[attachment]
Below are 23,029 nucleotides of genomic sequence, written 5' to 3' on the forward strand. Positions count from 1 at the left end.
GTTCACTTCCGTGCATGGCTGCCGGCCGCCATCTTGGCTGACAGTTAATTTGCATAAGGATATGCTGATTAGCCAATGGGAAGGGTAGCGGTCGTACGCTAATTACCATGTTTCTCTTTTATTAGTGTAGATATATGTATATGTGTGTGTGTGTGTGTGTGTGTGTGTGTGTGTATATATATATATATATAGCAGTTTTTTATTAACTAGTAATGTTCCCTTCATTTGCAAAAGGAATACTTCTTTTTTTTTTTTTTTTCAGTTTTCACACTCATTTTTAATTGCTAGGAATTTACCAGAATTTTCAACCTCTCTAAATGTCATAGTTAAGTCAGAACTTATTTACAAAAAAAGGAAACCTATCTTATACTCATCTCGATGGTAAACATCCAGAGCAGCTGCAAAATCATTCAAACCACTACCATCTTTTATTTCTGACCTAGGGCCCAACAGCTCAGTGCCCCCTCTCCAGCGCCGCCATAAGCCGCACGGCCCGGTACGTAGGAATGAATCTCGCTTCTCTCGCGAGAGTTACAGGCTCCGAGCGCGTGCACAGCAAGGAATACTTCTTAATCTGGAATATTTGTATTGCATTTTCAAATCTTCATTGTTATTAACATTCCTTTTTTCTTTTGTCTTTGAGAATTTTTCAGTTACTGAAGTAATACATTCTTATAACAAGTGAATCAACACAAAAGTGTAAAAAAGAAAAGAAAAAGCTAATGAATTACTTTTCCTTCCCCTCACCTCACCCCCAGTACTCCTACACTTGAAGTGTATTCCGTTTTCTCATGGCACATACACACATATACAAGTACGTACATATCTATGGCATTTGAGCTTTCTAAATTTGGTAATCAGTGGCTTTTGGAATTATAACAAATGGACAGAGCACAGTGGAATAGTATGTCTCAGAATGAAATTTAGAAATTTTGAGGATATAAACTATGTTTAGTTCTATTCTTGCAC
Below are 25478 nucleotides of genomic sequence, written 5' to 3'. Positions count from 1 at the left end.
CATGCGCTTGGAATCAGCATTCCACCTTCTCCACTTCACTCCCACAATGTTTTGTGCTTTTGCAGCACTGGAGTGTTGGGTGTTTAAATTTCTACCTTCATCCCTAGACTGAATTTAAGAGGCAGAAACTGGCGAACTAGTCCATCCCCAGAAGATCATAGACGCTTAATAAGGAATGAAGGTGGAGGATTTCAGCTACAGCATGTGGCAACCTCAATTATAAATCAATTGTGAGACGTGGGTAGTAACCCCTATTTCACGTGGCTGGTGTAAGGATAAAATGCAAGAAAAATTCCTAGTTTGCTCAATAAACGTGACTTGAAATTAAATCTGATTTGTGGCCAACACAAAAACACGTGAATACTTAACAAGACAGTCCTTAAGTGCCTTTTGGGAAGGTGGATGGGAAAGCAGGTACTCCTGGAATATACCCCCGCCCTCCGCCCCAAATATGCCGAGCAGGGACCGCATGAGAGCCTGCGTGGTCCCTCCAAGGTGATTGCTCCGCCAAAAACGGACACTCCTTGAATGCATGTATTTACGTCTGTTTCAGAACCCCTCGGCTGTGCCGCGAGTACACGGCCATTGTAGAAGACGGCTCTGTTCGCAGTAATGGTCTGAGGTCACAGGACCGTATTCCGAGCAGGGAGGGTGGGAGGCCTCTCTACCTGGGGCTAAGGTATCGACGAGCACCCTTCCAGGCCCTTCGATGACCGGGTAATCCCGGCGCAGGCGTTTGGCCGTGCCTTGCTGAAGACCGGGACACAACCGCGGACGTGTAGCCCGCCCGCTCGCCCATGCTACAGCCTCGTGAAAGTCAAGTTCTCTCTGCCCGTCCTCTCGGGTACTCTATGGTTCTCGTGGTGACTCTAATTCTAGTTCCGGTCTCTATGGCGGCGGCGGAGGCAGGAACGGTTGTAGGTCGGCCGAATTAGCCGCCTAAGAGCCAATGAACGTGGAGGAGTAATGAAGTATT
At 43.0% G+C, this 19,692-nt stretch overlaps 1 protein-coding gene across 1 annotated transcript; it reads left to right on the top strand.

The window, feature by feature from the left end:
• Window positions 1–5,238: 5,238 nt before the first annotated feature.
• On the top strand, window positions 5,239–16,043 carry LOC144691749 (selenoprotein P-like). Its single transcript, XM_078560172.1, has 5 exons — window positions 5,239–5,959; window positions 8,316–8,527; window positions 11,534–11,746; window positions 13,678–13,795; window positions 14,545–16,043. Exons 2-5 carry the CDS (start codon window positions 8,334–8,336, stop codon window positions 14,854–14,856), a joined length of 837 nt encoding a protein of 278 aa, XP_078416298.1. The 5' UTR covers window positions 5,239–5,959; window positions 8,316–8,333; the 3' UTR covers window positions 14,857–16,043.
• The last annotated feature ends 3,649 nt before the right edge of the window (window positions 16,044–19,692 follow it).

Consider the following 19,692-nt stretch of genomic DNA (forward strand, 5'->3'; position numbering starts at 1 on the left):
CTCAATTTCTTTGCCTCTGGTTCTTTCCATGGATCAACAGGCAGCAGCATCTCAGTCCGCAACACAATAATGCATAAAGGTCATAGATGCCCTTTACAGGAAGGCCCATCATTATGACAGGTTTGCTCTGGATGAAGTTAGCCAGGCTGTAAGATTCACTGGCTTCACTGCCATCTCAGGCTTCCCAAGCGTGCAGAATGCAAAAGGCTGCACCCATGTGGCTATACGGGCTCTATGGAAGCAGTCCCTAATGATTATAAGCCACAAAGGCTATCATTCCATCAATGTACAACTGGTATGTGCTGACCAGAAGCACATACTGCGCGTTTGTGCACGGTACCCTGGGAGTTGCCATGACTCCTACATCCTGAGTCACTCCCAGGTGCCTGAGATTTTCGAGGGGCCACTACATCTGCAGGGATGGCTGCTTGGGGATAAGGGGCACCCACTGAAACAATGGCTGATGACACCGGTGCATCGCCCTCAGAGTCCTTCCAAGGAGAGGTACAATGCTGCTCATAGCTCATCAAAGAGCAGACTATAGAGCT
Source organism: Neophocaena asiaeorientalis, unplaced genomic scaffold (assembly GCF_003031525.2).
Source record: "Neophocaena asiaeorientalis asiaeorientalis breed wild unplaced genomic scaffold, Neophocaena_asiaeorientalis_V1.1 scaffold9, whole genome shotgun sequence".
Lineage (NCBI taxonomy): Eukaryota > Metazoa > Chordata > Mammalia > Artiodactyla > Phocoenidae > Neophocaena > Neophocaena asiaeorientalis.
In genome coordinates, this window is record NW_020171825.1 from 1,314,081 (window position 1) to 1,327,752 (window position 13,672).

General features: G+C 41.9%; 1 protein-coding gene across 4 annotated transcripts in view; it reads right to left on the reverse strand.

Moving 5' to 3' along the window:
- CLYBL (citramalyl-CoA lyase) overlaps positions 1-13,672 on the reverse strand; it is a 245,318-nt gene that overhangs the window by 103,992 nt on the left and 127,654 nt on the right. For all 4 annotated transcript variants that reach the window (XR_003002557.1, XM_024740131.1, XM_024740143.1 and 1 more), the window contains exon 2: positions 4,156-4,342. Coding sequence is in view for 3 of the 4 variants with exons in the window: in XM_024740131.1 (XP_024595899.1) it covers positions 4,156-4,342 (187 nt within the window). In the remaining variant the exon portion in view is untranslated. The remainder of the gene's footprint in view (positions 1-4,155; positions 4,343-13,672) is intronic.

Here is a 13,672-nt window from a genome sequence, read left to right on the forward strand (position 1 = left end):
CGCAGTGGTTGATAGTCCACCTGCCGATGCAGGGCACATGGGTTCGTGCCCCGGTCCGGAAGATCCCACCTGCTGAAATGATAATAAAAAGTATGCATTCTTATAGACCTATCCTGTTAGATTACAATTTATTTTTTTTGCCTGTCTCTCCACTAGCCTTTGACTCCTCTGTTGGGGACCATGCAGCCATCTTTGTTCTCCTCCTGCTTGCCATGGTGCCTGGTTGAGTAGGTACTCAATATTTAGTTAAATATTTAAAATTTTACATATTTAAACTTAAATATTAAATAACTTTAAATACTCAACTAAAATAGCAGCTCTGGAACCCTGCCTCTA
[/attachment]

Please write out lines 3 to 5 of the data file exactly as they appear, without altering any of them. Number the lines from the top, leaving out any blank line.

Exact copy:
Below are 25478 nucleotides of genomic sequence, written 5' to 3'. Positions count from 1 at the left end.
CATGCGCTTGGAATCAGCATTCCACCTTCTCCACTTCACTCCCACAATGTTTTGTGCTTTTGCAGCACTGGAGTGTTGGGTGTTTAAATTTCTACCTTCATCCCTAGACTGAATTTAAGAGGCAGAAACTGGCGAACTAGTCCATCCCCAGAAGATCATAGACGCTTAATAAGGAATGAAGGTGGAGGATTTCAGCTACAGCATGTGGCAACCTCAATTATAAATCAATTGTGAGACGTGGGTAGTAACCCCTATTTCACGTGGCTGGTGTAAGGATAAAATGCAAGAAAAATTCCTAGTTTGCTCAATAAACGTGACTTGAAATTAAATCTGATTTGTGGCCAACACAAAAACACGTGAATACTTAACAAGACAGTCCTTAAGTGCCTTTTGGGAAGGTGGATGGGAAAGCAGGTACTCCTGGAATATACCCCCGCCCTCCGCCCCAAATATGCCGAGCAGGGACCGCATGAGAGCCTGCGTGGTCCCTCCAAGGTGATTGCTCCGCCAAAAACGGACACTCCTTGAATGCATGTATTTACGTCTGTTTCAGAACCCCTCGGCTGTGCCGCGAGTACACGGCCATTGTAGAAGACGGCTCTGTTCGCAGTAATGGTCTGAGGTCACAGGACCGTATTCCGAGCAGGGAGGGTGGGAGGCCTCTCTACCTGGGGCTAAGGTATCGACGAGCACCCTTCCAGGCCCTTCGATGACCGGGTAATCCCGGCGCAGGCGTTTGGCCGTGCCTTGCTGAAGACCGGGACACAACCGCGGACGTGTAGCCCGCCCGCTCGCCCATGCTACAGCCTCGTGAAAGTCAAGTTCTCTCTGCCCGTCCTCTCGGGTACTCTATGGTTCTCGTGGTGACTCTAATTCTAGTTCCGGTCTCTATGGCGGCGGCGGAGGCAGGAACGGTTGTAGGTCGGCCGAATTAGCCGCCTAAGAGCCAATGAACGTGGAGGAGTAATGAAGTATT
At 43.0% G+C, this 19,692-nt stretch overlaps 1 protein-coding gene across 1 annotated transcript; it reads left to right on the top strand.